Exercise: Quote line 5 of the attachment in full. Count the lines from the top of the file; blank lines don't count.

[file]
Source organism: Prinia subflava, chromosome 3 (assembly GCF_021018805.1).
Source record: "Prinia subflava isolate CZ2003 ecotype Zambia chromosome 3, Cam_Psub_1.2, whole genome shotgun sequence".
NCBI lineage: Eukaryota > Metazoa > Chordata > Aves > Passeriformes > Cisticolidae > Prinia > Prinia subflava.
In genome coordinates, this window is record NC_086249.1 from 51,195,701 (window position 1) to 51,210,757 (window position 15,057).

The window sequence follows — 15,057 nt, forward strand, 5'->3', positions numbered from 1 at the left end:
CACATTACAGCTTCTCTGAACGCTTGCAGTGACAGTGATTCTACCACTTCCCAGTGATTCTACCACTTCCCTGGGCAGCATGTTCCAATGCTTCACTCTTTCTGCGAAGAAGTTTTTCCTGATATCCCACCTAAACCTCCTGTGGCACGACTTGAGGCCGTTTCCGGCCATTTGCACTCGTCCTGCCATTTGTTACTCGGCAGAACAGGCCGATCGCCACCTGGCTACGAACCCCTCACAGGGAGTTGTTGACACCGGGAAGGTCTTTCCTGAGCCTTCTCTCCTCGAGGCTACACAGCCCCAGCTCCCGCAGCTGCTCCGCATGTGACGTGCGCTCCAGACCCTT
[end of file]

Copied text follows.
The window sequence follows — 15,057 nt, forward strand, 5'->3', positions numbered from 1 at the left end: